BALTIMORE — Henry Owens is making things interesting for the Red Sox.
Once considered a pitcher with potential, but one who might not have enough of a fastball and too much wildness, has left quite a mark over his eight games with the big league club. And it was his latest outing — a 7 2/3-inning gem in which he didn’t allow a run or walk while striking out four — that might have been his best resume-builder.
Owens’ 113-pitch gem led the Red Sox to a 10-1 win over the Orioles Wednesday night at Camden Yards, and put him in an even more interesting position heading into the offseason.
“I think so,” said Red Sox interim manager Torey Lovullo when asked if he thought this was Owens’ best big league effort. “No runs, no walks. Seven and two-thirds. I think he scattered six hits. Nothing was really driven. He just didn’t look like he was in trouble. And on a night like tonight, as I just said, those are tough times for pitchers to pitch. They get distracted by the score. They get distracted by the silliness that starts to take place in the dugout. I can remember turning around several times seeing him very focused, ready to go out and throw up another zero.”
The lefty now owns a 4.33 ERA, having allowed three runs or less in all but two of his starts.
“I had a couple outings where I had to learn some lessons and I’m trying got roll into each out and learn as much as I possibly can for the time I’m here,” said the 23-year-old, who is now 2-1 with a 1.99 ERA in his four road starts this season. “I’m pleased with tonight and I’m just going to work harder tomorrow and try and bring it into the next outing.”
Helping the rookie feel at ease in the series finale was a Red Sox offense that was all over Baltimore starter Michael Wright.
Thanks in large part to a pair of home runs by Dustin Pedroia, along with David Ortiz‘ 35th blast of the year, the Sox jumped out to a 9-0 lead after four innings and never looked back. Pedroia finished with five RBI.
|09.16.15 at 6:20 pm ET|
The team sent the pitcher back to Boston Wednesday in order to have his pitching shoulder examined after Kelly was forced to exit his start Tuesday in the third inning due to his discomfort.
“He flew back this morning so he’s probably getting examined right now as we speak,” said Red Sox interim manager Torey Lovullo prior to his team’s series finale against the Orioles at Camden Yards.
When asked about Kelly consistently flexing his arm throughout his recent run of starts, Lovullo noted. “He’s been doing that now for probably two or three starts. It’s just a way of him to get loose, his back back gets tight. He’s a very wiry athlete, so anything he’s doing to relax a muscle — we’re not exactly sure what that meant. We saw a little bit more of that yesterday and then the comments during the second inning raised some red flags.”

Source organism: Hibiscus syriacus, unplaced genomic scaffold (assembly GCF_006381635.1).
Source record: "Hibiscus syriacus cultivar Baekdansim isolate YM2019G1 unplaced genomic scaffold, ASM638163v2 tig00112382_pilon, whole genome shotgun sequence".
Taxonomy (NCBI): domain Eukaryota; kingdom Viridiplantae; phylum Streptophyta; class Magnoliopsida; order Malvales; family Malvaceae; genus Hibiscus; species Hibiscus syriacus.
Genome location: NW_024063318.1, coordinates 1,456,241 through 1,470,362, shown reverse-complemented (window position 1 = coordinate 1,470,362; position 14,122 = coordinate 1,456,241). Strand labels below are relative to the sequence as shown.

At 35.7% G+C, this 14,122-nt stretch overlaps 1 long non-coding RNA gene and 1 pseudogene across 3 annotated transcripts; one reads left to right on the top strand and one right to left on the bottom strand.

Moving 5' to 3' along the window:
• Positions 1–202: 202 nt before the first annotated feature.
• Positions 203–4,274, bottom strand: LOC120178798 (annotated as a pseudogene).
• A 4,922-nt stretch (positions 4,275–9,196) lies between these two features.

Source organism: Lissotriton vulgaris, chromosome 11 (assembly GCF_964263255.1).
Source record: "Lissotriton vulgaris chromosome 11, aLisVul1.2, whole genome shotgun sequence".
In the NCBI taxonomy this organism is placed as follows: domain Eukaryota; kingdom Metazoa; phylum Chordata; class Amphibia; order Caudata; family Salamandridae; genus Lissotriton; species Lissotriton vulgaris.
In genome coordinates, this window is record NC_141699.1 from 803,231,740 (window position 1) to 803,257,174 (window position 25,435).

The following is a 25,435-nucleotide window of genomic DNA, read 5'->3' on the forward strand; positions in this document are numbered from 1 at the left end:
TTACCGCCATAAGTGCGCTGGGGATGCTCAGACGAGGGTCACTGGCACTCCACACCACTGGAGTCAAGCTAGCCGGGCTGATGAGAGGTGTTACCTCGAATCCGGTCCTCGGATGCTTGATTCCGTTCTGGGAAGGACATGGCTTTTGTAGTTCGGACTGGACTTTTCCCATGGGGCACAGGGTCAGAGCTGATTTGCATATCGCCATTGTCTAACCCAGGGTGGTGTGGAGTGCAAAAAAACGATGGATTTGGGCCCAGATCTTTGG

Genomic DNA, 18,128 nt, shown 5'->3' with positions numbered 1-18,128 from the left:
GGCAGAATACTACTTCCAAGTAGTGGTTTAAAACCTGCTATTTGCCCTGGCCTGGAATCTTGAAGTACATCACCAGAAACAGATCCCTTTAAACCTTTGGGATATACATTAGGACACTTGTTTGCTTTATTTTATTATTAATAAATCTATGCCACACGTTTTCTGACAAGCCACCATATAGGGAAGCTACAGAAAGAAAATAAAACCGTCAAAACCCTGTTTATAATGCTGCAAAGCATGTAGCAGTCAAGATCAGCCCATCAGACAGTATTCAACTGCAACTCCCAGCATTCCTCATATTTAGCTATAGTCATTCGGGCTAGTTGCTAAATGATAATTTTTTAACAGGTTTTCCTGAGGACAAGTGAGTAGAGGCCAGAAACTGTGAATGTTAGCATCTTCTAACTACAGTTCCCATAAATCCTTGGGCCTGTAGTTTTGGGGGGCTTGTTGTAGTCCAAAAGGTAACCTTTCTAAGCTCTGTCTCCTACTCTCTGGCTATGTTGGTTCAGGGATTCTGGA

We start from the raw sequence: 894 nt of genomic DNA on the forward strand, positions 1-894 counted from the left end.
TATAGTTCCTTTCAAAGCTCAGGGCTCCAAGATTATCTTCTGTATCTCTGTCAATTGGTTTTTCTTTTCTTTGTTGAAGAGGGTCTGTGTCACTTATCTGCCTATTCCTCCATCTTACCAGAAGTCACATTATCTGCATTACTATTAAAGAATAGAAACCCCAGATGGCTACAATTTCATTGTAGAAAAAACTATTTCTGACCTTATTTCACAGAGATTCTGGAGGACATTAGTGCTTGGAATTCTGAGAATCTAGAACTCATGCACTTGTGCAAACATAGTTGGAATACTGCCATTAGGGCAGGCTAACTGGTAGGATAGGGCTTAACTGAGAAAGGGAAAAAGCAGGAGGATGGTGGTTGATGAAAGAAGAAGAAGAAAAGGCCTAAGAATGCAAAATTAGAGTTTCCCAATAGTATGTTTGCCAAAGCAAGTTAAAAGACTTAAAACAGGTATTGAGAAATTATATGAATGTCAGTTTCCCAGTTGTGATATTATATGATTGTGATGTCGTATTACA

Kelly, who has also sporadically battled the biceps soreness that sidelined him at the start of the season, had been on one of the best runs of his young career. Entering Tuesday night, he was 8-0 with a 2.59 ERA since Aug. 1.
“We just want to make sure we find out if anything is happening there,” Lovullo said. “Obviously he left the game [Tuesday] and was unable to get loose completely. It made a lot of sense to get him up there and out of there.”
– The Red Sox are going to be trying a little something different with Mookie Betts, who will start in right field when the Red Sox play the Blue Jays in Toronto over the coming weekend.
It will be the first time this season Betts has player another position other than center field, having played right field 12 times in 2014.
Jackie Bradley Jr. will play center field, with Rusney Castillo starting in left field, in the new alignment.
“We all know Jackie is comfortable in center,” Lovullo said. “Jackie is comfortable no matter where you put him. We’re probably looking at Mookie’s first steps, Mookie’s coverage. His reads. It’s more about Mookie in the situation of being a right fielder than it is Jackie being a center fielder. We feel fine about arm strength. Everybody is concerned about the right fielder’s arm strength. We know that Mookie has really improved in that area. That’s not really going to be an issue for me. I think it’s mostly about his first-step reads and gaining ground on the ball. And you can see what he’s doing in center field. We look for that to be the same in right field.”
– Instead of flying to Toronto immediately after Wednesday night’s game, the Red Sox were scheduled to stay over int the Charm City and fly out midday Thursday.
|09.16.15 at 3:19 pm ET|
Fresh off Tuesday night’s marathon 13-inning loss to the Orioles, the Red Sox are giving a couple of regulars a day of rest.
Center fielder Mookie Betts and shortstop Xander Bogaerts will take a seat, with Jackie Bradley sliding over to center field. Rookie Deven Marrero will make the third start of his career at shortstop in place of Bogaerts.
Bogaerts has played in all but five games this season, while Betts has appeared in 128 of 144 games this year.
Here’s the rest of the lineup, in support of young left-hander Henry Owens:
|09.16.15 at 12:58 pm ET|
Owens (2-2, 5.25 ERA) last pitched Tuesday against the Blue Jays, going 5 1/3 innings and allowing one run on three hits with four walks and two hit batsman. He did not factor into the decision.
The left-hander blamed issues coming out of his windup for his wildness.
“I think out of the stretch I felt in command of most at-bats. … There’s some refinement I still need to do with my mechanics out of a windup, which beging tomorrow,” he said after the game.
Owens has made seven starts since getting called up from Triple-A Pawtucket on Aug. 4. In five of those starts he has allowed a combined seven runs, but two rough outings — seven runs against the Mariners and Yankees — have ballooned his ERA. He has not yet faced the Orioles.
|09.16.15 at 12:01 am ET|
The Red Sox have shut down reliever Junichi Tazawa, who has shown the strain of a heavy cumulative workload over the last three years, but insist he is not injured.
Interim manager Torey Lovullo made the announcement after the Red Sox lost 6-5 to the Orioles in 13 innings on Tuesday. He said the decision was made shortly before the game.
“I want to make this perfectly clear,” Lovullo said. “There is no injury. There is nothing behind this other than us giving him a rest.”
Tazawa is 2-7 with a 4.14 ERA, his worst since becoming a full-time reliever in 2012. Most of the damage has come since the All-Star break. Tazawa is 1-3 with a 5.85 ERA and five blown saves in the second half. Over his final eight appearances, he posted a 12.15 ERA and allowed opponents to hit .500 against him.
After making 71 appearances in each of the prior two seasons, he was shut down with 61 this year.
“Taz has been a warrior over the last three years,” Lovullo said. “Over 70 appearances for two consecutive seasons, and he was on pace for that this year. It was just our way to pay him back. You know what — get a jumpstart on the offseason, recuperate, get strong and focus on 2016.”
(Rob Bradford contributed to this report from Baltimore)